Microencapsulation is the preferred
method for bacterial protection.

Microencapsulation of probiotics protects

The type and proportion of microorganisms in the gut determine the energy balance of the host. The diversity of strains in our probiotics gives a cross-stimulation effect that allows other bacteria to grow once ingested, releasing a range of metabolites. These metabolites, in turn, stimulate the production of short-chain fatty acids (SCFAs), a dominant energy source (8). While single-strain probiotics benefit health, combining several microbial strains provides additive effects (9), one of which is a synergistic participation in metabolic processes.

The reasons for better efficacy of multistrain probiotic preparations seemingly derive from the large individual interrelations between microbiota and health markers apparent also in case of GI diseases (10).

Many probiotics are now formulated with protectants that encapsulate the bacteria, maintaining viability at room temperature. Microencapsulation is the preferred method for bacterial protection. However, the effects of microencapsulation on the microorganisms should be considered (11). Microencapsulation of probiotics protects them from the low pH, bile salts, and other constituent products they encounter during GI transit. Indeed, some encapsulation methods may disrupt the fragile bacterial membrane, causing toxicity and death of the bacteria (12).

Refrigerated and non-refrigerated probiotics have higher concentration of bacteria at manufacturing than is stated on the packaging, why?

This ‘overage’ guarantees the declared colony forming units (CFU) at the expiry date to make up for the natural loss of live bacteria during the shelf life (13). Low concentration probiotics can more easily begin with two to four times the declared concentration with fairly low economic impact. The loss of viability will be more significant in non-refrigerated products with the consequence of ingesting a certain quantity of dead bacteria.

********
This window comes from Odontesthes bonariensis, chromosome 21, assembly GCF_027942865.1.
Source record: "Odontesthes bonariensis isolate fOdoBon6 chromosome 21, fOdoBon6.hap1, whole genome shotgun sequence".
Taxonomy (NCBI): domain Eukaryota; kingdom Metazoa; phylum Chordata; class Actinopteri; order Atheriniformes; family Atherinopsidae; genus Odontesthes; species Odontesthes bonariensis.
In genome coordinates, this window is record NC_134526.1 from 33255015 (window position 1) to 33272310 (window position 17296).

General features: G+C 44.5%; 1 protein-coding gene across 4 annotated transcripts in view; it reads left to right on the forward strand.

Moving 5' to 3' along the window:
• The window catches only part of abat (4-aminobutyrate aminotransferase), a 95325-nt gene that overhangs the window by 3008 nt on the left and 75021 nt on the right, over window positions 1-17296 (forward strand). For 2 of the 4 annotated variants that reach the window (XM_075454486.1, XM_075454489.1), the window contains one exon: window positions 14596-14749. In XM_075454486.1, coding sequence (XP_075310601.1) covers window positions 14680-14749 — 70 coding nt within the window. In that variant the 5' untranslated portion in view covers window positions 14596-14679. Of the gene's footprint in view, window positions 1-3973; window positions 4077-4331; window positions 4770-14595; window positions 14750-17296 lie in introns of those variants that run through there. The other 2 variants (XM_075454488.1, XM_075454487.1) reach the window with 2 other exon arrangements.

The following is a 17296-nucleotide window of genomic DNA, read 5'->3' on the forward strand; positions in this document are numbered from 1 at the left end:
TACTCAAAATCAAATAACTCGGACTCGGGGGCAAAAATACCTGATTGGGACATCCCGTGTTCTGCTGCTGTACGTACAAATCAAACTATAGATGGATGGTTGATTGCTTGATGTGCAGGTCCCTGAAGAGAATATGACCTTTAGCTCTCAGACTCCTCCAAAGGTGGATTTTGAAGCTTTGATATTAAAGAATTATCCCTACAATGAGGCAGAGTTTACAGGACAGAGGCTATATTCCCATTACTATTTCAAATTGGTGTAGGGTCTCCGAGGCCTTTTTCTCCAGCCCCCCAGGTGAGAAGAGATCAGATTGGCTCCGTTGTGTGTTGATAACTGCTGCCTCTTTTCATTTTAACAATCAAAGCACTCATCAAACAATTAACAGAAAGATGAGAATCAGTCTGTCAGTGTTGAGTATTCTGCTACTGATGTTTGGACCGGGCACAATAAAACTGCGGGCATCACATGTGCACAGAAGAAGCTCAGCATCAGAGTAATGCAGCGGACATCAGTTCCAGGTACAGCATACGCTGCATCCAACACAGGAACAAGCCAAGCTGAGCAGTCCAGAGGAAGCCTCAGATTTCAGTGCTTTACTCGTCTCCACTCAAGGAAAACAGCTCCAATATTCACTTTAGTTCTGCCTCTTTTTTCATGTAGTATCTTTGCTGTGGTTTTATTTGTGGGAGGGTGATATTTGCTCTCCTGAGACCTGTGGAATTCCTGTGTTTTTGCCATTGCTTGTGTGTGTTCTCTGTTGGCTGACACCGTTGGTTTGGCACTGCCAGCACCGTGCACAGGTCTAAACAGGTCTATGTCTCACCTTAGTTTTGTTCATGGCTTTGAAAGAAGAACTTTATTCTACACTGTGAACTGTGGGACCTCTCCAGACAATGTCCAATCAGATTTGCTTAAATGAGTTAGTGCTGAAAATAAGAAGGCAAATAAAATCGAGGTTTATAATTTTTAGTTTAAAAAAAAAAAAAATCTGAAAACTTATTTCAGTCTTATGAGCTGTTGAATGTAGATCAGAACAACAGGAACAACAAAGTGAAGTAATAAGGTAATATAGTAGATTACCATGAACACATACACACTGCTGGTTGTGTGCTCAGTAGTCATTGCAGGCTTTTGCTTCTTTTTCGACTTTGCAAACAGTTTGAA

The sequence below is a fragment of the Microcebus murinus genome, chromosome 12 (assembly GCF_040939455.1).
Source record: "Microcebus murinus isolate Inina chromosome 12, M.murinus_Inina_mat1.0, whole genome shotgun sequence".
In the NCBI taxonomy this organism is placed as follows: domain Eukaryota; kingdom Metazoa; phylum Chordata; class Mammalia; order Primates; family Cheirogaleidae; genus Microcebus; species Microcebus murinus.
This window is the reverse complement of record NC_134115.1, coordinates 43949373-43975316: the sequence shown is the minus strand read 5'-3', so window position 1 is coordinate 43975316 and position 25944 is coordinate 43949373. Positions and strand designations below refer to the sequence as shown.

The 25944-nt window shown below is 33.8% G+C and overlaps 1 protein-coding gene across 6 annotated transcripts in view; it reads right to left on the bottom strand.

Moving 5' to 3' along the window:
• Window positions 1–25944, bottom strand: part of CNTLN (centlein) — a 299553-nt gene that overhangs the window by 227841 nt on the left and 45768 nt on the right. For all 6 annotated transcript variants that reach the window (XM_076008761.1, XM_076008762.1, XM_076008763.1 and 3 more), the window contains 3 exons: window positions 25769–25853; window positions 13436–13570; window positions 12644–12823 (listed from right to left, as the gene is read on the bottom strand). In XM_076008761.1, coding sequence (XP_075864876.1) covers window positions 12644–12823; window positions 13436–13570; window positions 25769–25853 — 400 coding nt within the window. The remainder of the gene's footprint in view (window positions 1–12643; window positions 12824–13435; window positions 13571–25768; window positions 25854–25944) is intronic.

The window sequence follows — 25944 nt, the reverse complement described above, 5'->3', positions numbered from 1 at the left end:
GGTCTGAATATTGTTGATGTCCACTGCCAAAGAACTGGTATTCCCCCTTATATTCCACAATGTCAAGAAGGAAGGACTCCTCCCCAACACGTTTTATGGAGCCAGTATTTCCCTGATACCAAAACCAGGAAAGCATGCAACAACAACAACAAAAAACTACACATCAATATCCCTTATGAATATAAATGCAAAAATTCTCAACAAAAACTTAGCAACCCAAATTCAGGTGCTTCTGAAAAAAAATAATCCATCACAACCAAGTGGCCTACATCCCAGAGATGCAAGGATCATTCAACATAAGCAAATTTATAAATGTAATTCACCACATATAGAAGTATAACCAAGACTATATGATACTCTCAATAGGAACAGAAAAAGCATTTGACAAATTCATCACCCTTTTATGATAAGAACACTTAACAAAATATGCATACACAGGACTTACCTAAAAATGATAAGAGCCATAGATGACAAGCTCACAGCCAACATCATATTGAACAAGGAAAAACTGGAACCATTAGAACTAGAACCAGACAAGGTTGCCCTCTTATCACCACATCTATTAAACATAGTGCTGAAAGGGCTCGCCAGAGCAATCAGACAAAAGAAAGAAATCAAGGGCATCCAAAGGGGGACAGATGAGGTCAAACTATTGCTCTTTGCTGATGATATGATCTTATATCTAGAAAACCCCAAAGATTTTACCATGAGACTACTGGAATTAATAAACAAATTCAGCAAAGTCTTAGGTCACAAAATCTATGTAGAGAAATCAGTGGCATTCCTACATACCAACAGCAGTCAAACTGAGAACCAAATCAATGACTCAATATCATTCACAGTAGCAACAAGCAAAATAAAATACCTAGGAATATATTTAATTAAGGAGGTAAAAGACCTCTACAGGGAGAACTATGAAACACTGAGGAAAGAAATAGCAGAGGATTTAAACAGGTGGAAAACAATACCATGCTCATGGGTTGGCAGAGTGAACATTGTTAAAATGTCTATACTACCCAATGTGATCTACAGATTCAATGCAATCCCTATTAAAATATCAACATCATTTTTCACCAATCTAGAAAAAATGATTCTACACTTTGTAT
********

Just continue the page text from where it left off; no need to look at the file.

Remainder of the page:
In the final marketed product, a probiotic formulation should be ultimately based on the dose–effect relationships established in the hosts, which can depend on strain viability during the product shelflife and on its survival and pharmacokinetics in the gastrointestinal tract (5).

Clinical studies are the key to confirming a probiotic’s quality, safety and efficacy, and they should be conducted with the exact marketed formulation. The consumer should be more clearly informed whether the product they find on the shelf is the exact same product evaluated in clinical studies.


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  2. Marlicz W, Skonieczna-Żydecka K, Krynicka P, Łoniewski I, Rydzewska G. (2021) Probiotics in irritable bowel syndrome – is the quest for the right strain over? Rapid review of existing guidelines and recommendations. Prz Gastroenterol. 16: (4) 369-82. 10.5114/pg.2021.111766. PMC8690954.
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  7. Wendel U. (2021) Assessing Viability and Stress Tolerance of Probiotics-A Review. Front Microbiol. 12: 818468. 10.3389/fmicb.2021.818468. PMC8829321.
  8. Gibson GR, Hutkins R, Sanders ME, Prescott SL, Reimer RA, Salminen SJ, et al. (2017) Expert consensus document: The International Scientific Association for Probiotics and Prebiotics (ISAPP) consensus statement on the definition and scope of prebiotics. Nat Rev Gastroenterol Hepatol. 14: (8) 491-502. 10.1038/nrgastro.2017.75.
  9. Kwoji ID, Aiyegoro OA, Okpeku M, Adeleke MA. (2021) Multi-Strain Probiotics: Synergy among Isolates Enhances Biological Activities. Biology (Basel). 10: (4): 10.3390/biology10040322. PMC8070017.
  10. Mikelsaar M, Lazar V, Onderdonk AB and Donelli G, Do probiotic preparations for humans really have efficacy? Microbial Ecology in Health & Disease 2011, 22: 10128 – DOI: 10.3402/mehd.v22i0.10128
  11. Sbehat M, Mauriello G, Altamimi M. (2022) Microencapsulation of Probiotics for Food Functionalization: An Update on Literature Reviews. Microorganisms. 10: (10): 10.3390/microorganisms10101948. PMC9610121.